This time, the recognition comes for her work in the dementia drama, The Father, which marks the directorial debut of French playwright Florian Zeller, adapted from his own award-winning stage show. The film centres on an ageing patriarch (Anthony Hopkins) struggling to make sense of his progressing memory loss. Unlike other works that have explored the same subject, this is told through Anthony’s perspective, the very fabric of the film — the sets, the timeline, even the actors — shifting as its lead fades into the fog of confusion. We, the viewer, experience what he might be.

“The first time I read it was the first time I’d ever experienced anything written from that point of view,” Colman says. “To suddenly make sense of the confusion because you are as confused. It’s been quite nice to understand where the confusion can stem from. If someone has been gentle in their lives, to suddenly see that they’ve got rage in them, is that the real them? Was the other one not the real them? But it’s OK. We’d all be f**king furious having to deal with this every day.”

Colman plays Anthony’s daughter and de facto caretaker, Anne. The play, and thus the film, was inspired by Zeller’s personal experiences with an ailing grandparent, making Colman’s character something like a surrogate for both himself and the audience. There she is, attendant and infinitely patient as she attempts to mask her breaking heart with a sunshiny hopefulness.

“She’s my favourite actress,” Zeller says of casting Colman. “And I think that the film would not have been the same without her. She has something magical. As soon as you see her, you love her. That was really important for the film because it’s not only about this man losing his bearings. It’s also about his daughter trying to face this situation.”

Zeller had written the script with Hopkins in mind, reasoning that because most people would have become familiar with Sir Anthony Hopkins throughout their lives, playing to his mortality would lend an additional layer of gravitas to the story. Colman found that to be the case when she got to set, explaining, “I’ve grown up with Tony’s face on films and I remember him being interviewed on Parkinson — it’s a chat show in the UK — and he was larger than life, a sort of acting god.”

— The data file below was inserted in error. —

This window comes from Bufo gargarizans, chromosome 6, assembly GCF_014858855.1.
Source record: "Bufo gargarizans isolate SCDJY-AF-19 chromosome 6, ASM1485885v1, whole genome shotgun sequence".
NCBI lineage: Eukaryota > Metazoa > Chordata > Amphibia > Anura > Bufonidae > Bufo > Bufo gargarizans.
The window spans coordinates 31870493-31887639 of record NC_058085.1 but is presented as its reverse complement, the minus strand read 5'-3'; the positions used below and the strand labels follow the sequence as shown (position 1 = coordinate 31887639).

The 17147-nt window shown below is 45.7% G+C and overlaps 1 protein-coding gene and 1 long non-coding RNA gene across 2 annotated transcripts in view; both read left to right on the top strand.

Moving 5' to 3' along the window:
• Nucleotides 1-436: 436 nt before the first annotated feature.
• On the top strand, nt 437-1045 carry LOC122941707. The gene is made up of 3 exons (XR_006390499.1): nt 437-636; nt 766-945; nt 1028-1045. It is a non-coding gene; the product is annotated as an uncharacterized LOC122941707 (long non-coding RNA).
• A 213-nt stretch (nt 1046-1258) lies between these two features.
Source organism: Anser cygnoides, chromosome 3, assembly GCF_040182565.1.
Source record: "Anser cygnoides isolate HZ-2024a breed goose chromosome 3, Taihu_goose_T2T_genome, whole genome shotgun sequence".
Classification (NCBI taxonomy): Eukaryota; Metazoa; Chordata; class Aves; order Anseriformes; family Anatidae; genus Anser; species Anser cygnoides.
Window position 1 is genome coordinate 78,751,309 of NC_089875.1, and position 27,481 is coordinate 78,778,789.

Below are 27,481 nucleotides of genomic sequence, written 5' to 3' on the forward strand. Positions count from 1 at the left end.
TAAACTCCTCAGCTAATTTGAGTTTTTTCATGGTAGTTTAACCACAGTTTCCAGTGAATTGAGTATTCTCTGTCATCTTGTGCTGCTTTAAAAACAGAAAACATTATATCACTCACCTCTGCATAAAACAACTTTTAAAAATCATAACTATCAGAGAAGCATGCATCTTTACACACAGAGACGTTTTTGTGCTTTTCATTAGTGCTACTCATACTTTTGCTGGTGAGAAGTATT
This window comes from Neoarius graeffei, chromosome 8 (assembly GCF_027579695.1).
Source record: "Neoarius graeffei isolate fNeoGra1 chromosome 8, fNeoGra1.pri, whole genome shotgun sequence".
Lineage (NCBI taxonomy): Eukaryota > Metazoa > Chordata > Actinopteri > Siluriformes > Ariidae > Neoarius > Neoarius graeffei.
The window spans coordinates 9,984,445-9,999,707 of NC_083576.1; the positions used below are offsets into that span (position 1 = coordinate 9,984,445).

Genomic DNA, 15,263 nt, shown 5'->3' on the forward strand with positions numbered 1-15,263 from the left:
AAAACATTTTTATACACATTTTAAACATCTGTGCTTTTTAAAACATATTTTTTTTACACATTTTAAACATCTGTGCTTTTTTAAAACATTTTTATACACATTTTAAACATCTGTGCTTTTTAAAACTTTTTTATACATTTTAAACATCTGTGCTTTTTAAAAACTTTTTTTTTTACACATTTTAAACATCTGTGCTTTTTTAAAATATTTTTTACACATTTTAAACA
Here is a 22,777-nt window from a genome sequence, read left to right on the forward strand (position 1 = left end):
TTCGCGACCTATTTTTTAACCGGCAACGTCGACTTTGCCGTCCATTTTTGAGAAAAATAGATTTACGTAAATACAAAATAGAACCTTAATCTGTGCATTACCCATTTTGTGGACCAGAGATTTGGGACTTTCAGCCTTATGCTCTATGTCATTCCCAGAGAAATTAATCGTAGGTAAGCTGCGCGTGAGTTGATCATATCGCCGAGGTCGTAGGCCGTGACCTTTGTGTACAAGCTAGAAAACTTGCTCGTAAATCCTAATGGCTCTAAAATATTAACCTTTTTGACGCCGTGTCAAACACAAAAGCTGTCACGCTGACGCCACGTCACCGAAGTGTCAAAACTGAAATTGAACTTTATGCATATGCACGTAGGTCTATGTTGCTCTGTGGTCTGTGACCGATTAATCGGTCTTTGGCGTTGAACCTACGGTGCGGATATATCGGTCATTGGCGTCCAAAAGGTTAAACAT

“So, that made it extra poignant to me, I suppose, to watch this man who I admired so much confused or watch him crumple. All of that stuff in the back of my mind, in my history, helped,” she says. “And he’s so wonderful to act opposite. He is so good that I didn’t have to do anything except to watch him and feel it and react to him.”

The horrors of cognitive degeneration aside, Colman found filming to be especially enjoyable. “I suppose that sounds bonkers,” she laughs. Between takes, she sat with Hopkins and listened to him share stories of his storied life, slipping into impressions of Jimmy Stewart and Frank Sinatra for his delighted one-woman audience.

“I just sat there and I went, ‘Oh, please don’t say that we’re back on set. I’m just loving this so much.’ And he’d lean in and go, ‘Aren’t we lucky? Isn’t life beautiful?'” Colman giggles, trying on her own impression of Hopkins. “And I know there are lots of upsetting pieces in it, but we got to work with amazing people and the moment something sad is finished, you have a cup of tea and a cuddle and go, ‘It’s all right.’ And then you go do something else. You don’t carry on being miserable throughout the day. I wouldn’t be able to cope with that.”

The Father premiered at Sundance in early 2020 with a lauded festival run to follow. Still, Sony Pictures Classics, the studio behind the film, held off its theatrical release until the Oscars’ last eligible weekend, a risky move that nonetheless paid off: Not only is Colman nominated for Best Actress, but The Father is up for Best Picture and Hopkins for Best Actor, among six total nominations.

In an altogether unprecedented awards season, no one knows exactly what to expect from the forthcoming Academy Awards, let alone who might win one. Not that Colman believes it’s something you can ever prepare for, even now two years on from when she won her Oscar.

“I liken it to when I got married, someone said, ‘Every now and then, just pause and have a look and try and remember it all.’ Because it’s so much excitement and such a blur that when it’s all over, you go, ‘Well, all that planning, and I can’t remember it!'” Colman says. “The Oscars were a bit like that, just because I was sort of in a denial all the way. Sort of wafting into it, going, “It’s silly. It’s just silly. It can’t be real, can’t be real, can’t be happening.’ And then it happened.”

The Father is in theatres now and available on-demand on March 26.